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Our Fight: Preventing Unfair Mobile Phone Fee Hikes or "Bill Shock"

Millions of Americans are being hit with unfair or unexpected mobile phone charges and fee hikes and AARP is fighting to protect  their wallets. AARP is calling on the Federal Communications Commission (FCC) to take action to protect consumers who get hit with sudden and unexpected fee hikes — even though they have made no changes to their phone plan. AARP is also fighting to prevent consumers from being unfairly penalized if or when they decide they want to change or alter their mobile phone plans, seeking better value for their dollars.

Currently, the FCC is considering regulations that would address this problem, known as "bill shock." Consumers can fall victim to bill shock for many reasons, including:

  • Roaming charges that accrue when consumers travel outside their coverage area, which can add up to thousands of dollars.
  • Overage charges that accrue when consumers exceed the limits on their voice, text or data plans and begin accumulating high charges at a per-minute rate.
  • Unexpected charges when a phone is used with Wi-Fi in "airplane mode."
  • Charges for mandatory data plans that are included with new phones and plans without the consumer's knowledge.
  • Other fees that are included without the consumer's knowledge.
  • Confusion about promotional rates, plans and billing — including unclear or inconsistent guidance from salespeople and customer service representatives.

According to a recent FCC survey, 17 percent of American adults with a personal mobile phone said that at one time their bill increased suddenly from one month to the next, even though they had not changed their calling or texting plans. Of those 17 percent, 22 percent of the respondents were 50 or older. Although the amount of money these victims of bill shock owed varied, 23 percent of those surveyed said they paid more than $100 in unanticipated fees.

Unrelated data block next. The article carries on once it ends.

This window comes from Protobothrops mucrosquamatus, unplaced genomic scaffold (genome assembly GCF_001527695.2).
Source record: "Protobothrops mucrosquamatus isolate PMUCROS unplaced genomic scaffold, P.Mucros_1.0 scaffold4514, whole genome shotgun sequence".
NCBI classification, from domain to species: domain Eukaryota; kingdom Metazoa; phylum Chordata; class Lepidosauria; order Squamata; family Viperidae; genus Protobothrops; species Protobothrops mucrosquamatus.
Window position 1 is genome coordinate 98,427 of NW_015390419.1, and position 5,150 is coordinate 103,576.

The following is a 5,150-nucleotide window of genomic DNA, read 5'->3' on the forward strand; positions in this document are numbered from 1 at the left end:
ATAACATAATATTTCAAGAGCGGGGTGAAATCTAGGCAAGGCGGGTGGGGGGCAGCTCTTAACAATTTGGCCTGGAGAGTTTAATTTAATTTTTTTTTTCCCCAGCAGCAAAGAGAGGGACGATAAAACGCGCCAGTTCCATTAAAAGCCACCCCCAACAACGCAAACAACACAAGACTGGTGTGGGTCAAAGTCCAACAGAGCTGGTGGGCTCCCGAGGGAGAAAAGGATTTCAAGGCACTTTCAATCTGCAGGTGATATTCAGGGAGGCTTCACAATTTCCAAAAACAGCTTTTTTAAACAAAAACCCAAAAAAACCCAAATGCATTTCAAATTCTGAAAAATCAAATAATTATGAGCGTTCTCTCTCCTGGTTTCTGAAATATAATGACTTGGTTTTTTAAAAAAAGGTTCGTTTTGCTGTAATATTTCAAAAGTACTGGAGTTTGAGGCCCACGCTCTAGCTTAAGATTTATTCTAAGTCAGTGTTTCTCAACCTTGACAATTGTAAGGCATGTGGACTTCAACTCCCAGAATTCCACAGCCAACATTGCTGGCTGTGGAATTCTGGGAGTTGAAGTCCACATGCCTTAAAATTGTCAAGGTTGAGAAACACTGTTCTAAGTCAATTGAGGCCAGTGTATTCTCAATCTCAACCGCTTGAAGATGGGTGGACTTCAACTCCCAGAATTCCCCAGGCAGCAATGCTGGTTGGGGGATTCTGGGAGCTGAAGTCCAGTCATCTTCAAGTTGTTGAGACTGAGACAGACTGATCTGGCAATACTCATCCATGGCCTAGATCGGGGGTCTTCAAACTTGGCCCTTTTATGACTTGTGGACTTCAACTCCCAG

AARP is urging the FCC to issue new rules that would require mobile phone companies to be more transparent so their customers can avoid unnecessary fees.

AARP also believes these companies should have to compete for their customers' business by providing the best value, not the most restrictive contract. That's why AARP is urging the FCC to allow consumers to cancel their cell phone contracts without unfair penalties.

Specifically, AARP is calling on the FCC to adopt comprehensive rules to promote informed choice and consumer protection in the wireless telecommunications services market, including:

  • Text or voice alerts that would notify customers regarding usage and specifically when they are nearing and/or have reached their monthly limits, as well as to a predesignated "main" line for the plan.
  • Text or voice alerts notifying customers prior to incurring roaming charges while traveling, as well as to a predesignated "main" line for the plan.
  • Better disclosure by service providers of tools available to customers for managing their wireless account, such as online resources or smart phone apps.
  • Allowing consumers to cap usage and thus prevent incurring unexpected and additional costs.
  • Allowing consumers to cancel, without penalty, any contract for wireless telephone service within a period of at least 20 days after the date of the first bill for monthly service following service activation.